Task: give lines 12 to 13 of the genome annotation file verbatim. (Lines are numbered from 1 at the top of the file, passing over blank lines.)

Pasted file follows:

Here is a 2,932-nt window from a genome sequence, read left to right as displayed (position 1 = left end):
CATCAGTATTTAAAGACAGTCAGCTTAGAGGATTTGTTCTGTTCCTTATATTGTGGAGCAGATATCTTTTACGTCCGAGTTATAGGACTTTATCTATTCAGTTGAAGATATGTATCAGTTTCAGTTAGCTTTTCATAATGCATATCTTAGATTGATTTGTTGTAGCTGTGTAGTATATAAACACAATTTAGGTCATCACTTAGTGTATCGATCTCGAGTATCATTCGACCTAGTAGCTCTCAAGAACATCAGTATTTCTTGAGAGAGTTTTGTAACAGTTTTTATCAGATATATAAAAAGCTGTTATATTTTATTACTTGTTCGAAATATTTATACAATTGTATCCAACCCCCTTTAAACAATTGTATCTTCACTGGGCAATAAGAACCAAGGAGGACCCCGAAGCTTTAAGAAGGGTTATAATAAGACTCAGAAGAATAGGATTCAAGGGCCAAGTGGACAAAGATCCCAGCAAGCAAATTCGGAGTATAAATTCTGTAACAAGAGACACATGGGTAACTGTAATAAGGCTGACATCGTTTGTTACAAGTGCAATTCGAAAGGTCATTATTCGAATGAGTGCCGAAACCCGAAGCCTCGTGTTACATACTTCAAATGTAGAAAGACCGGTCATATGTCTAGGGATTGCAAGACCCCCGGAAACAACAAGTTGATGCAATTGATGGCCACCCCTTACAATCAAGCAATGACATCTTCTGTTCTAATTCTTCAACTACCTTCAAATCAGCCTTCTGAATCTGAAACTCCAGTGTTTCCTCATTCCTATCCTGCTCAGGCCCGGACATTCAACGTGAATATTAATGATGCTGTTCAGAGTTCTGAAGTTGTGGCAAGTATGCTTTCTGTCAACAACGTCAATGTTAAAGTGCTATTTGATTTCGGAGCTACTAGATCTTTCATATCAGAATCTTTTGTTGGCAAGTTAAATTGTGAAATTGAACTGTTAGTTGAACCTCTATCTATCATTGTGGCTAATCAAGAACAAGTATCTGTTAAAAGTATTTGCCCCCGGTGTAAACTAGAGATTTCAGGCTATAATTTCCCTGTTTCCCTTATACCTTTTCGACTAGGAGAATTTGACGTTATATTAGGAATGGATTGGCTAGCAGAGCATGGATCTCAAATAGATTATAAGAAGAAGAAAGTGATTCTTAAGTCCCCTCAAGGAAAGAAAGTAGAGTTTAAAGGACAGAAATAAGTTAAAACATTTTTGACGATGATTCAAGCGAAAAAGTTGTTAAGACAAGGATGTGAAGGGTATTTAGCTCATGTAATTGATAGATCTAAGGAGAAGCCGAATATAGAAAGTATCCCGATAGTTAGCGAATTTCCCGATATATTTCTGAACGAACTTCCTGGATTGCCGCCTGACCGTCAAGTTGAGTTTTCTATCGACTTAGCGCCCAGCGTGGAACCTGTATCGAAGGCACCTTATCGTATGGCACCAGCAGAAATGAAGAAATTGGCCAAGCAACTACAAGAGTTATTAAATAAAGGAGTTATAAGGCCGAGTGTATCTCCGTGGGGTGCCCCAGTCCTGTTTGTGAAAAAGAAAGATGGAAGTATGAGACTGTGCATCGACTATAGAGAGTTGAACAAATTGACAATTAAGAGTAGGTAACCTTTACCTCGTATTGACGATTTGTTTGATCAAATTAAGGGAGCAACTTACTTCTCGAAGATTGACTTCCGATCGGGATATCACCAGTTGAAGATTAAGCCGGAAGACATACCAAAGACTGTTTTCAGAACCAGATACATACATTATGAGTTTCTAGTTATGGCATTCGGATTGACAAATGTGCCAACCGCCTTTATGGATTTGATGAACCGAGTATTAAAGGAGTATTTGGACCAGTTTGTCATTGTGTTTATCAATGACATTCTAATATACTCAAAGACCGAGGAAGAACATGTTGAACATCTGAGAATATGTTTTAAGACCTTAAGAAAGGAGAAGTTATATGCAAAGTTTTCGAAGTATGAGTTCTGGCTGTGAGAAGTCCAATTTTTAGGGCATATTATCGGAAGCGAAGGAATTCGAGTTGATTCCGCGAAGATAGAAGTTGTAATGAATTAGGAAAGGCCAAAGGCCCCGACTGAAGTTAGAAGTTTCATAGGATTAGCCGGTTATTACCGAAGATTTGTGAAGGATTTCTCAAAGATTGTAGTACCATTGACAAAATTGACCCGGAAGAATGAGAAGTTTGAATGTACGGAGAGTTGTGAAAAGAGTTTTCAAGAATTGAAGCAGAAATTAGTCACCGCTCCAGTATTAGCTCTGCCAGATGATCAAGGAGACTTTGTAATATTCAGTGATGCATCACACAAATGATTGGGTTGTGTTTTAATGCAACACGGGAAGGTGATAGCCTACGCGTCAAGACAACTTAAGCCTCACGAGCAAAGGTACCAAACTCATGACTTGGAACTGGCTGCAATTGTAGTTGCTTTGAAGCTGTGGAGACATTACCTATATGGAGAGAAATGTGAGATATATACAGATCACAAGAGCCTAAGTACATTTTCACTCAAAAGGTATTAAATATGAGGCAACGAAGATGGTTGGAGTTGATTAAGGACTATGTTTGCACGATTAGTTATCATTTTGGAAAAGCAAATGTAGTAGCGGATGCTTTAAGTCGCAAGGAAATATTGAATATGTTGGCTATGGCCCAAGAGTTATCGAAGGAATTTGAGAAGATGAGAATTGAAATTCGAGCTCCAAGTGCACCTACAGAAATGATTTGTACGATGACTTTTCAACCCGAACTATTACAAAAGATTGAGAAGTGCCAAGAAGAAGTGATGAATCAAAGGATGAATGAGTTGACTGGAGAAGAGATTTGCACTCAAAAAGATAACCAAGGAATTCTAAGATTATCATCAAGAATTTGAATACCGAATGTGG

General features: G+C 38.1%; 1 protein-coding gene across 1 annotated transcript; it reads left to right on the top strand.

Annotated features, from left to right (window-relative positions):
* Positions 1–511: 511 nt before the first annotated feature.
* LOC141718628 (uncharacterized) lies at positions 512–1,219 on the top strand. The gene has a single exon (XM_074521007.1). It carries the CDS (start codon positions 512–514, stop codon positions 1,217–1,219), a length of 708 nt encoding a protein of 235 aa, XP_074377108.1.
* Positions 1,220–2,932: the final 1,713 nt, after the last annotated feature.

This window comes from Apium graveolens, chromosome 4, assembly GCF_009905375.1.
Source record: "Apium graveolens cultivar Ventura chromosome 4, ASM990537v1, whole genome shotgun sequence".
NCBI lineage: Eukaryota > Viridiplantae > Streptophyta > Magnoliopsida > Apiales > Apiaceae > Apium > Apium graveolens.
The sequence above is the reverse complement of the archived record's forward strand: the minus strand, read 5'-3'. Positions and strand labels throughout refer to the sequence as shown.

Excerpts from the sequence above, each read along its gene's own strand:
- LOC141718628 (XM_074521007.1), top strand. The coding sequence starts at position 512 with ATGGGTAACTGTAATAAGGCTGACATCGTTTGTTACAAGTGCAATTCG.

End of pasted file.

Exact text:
Excerpts from the sequence above, each read along its gene's own strand:
- LOC141718628 (XM_074521007.1), top strand. The coding sequence starts at position 512 with ATGGGTAACTGTAATAAGGCTGACATCGTTTGTTACAAGTGCAATTCG.